A sizable majority of Canada’s small and mid-sized enterprises, or SMEs, intend to invest in their business in the coming year. A study from the Business Development Bank of Canada (BDC), being called the first of its kind, found that 76 per cent of the country’s small business owners plan to spend $111 billion on real estate, machinery, and equipment as well as on workforce development and technologies in 2016. A similar amount was invested in 2015. Small businesses make up 99.8 per cent of all Canadian businesses, indicating how significant they are as an sign of the country’s economic vitality. Since the recession ended in 2009, however, investment in firms has been stagnating, except in the mining and oil and gas industries, according to BDC.
The two top reasons given for investing were to fund business growth and to boost productivity or efficiency. These are reflected in the sums allocated for intended investment. Purchasing commercial buildings and land, building new facilities, and carrying out extensive renovations will account for more than half of all money spent: $63 billion. Capital outlays on machinery, equipment and vehicles will account for $21 billion of small business spending this year, the same amount as last year.
Many small businesses (59 per cent) are planning to purchase computer hardware and software, and a slightly smaller number will spend on developing their website and e-commerce activities. Information and communications technology (ICT) is known to significantly improve business productivity, according to BDC, and the bank finds it “encouraging” that a majority of small businesses plan to invest in it. Total spending in this area will be $6 billion.
Approximately half of all small businesses indicated that they planned to invest in training or in recruiting new talent.
There is every indication that the future belongs to entrepreneurs who invest in their businesses. These SMEs have better growth prospects, a larger number of employees and the best chance to succeed in international markets. We strongly encourage SMEs to step up their investments in the coming months. Also, with the cost of borrowing at an all-time low, the time is ripe.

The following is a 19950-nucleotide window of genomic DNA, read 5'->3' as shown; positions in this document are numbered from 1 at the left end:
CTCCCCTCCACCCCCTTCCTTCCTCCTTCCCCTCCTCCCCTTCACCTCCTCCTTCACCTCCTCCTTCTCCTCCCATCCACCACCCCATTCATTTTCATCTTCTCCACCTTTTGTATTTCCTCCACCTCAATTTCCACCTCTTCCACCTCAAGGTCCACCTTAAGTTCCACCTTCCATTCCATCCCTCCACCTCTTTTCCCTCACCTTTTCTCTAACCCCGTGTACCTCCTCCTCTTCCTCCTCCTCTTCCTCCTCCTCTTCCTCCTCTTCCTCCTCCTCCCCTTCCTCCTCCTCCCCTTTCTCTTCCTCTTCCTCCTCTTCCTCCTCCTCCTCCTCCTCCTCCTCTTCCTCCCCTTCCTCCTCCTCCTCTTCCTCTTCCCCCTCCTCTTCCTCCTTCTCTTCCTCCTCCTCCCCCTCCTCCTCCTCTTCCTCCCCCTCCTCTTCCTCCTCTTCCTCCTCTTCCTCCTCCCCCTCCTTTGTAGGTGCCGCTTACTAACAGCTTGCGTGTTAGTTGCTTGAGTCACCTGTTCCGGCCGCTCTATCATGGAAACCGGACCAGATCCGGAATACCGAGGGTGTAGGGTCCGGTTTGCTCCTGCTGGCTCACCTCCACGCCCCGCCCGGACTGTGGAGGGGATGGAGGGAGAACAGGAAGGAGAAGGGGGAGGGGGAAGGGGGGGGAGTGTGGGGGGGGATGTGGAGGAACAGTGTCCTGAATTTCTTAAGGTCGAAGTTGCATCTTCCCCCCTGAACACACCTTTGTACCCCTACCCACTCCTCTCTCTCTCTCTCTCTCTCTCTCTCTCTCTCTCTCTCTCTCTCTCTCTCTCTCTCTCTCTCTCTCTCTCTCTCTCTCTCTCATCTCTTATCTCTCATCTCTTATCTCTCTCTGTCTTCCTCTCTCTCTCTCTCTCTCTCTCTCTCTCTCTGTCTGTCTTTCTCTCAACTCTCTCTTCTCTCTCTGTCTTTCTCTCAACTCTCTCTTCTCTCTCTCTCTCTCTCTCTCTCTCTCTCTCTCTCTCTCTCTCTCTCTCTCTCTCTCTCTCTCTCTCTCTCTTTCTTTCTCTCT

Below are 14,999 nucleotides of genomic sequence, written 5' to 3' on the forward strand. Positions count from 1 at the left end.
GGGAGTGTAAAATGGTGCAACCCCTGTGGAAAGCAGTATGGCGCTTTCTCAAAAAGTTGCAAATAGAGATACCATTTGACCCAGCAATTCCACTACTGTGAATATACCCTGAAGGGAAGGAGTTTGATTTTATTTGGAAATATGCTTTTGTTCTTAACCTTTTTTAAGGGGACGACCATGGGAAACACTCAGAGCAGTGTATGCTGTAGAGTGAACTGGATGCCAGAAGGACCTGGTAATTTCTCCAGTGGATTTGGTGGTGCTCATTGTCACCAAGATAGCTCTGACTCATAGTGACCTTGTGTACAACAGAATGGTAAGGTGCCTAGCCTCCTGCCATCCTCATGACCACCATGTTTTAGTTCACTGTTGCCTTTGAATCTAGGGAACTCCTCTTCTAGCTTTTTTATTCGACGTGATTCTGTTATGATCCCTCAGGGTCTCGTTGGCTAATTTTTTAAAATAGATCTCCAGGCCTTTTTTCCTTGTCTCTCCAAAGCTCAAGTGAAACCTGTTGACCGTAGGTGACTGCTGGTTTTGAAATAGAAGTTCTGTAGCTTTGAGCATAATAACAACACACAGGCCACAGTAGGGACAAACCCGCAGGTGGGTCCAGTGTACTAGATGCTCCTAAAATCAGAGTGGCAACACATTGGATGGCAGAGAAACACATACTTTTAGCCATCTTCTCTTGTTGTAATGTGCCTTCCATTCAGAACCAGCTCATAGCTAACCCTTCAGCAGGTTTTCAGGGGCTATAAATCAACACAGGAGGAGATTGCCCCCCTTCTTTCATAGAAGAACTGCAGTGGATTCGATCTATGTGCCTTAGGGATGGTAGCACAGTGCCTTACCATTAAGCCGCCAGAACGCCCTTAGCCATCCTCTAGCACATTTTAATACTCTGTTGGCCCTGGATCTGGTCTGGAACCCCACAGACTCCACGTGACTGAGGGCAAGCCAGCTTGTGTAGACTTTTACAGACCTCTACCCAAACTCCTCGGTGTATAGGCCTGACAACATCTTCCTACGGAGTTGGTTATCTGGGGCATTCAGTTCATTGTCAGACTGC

Those companies that are not planning to invest, or only in a limited way, most often cite unfavourable economic conditions as the reason. Almost half of all executives (48 per cent nationally, but 46 per cent in Ontario) expressed a lack of confidence in the economy. However, obstacles to investment differ depending on the nature of the business. Companies that export cite weak demand for their products, which results in less money being available for investing. Start-up companies, on the other hand, find it difficult to obtain financing, while high-growth companies say lack of funds generated by the business is their main concern.
Small businesses in Alberta, which have been hard hit by the oil market slump, will invest 27 per cent less this year than last year. It is the only province where investment intentions have declined.
The BDC report is based on a survey of 4,000 entrepreneurs from August to November. BDC is dedicated exclusively to entrepreneurs. Chief economist and Vice President Research Pierre Cléroux, encourages small businesses to invest, saying that the “future belongs to entrepreneurs who invest in their businesses.” Those that do have better growth prospects, more employees and the best chance to succeed in international markets. He noted that with interest rates at an all-time low “the time is ripe.”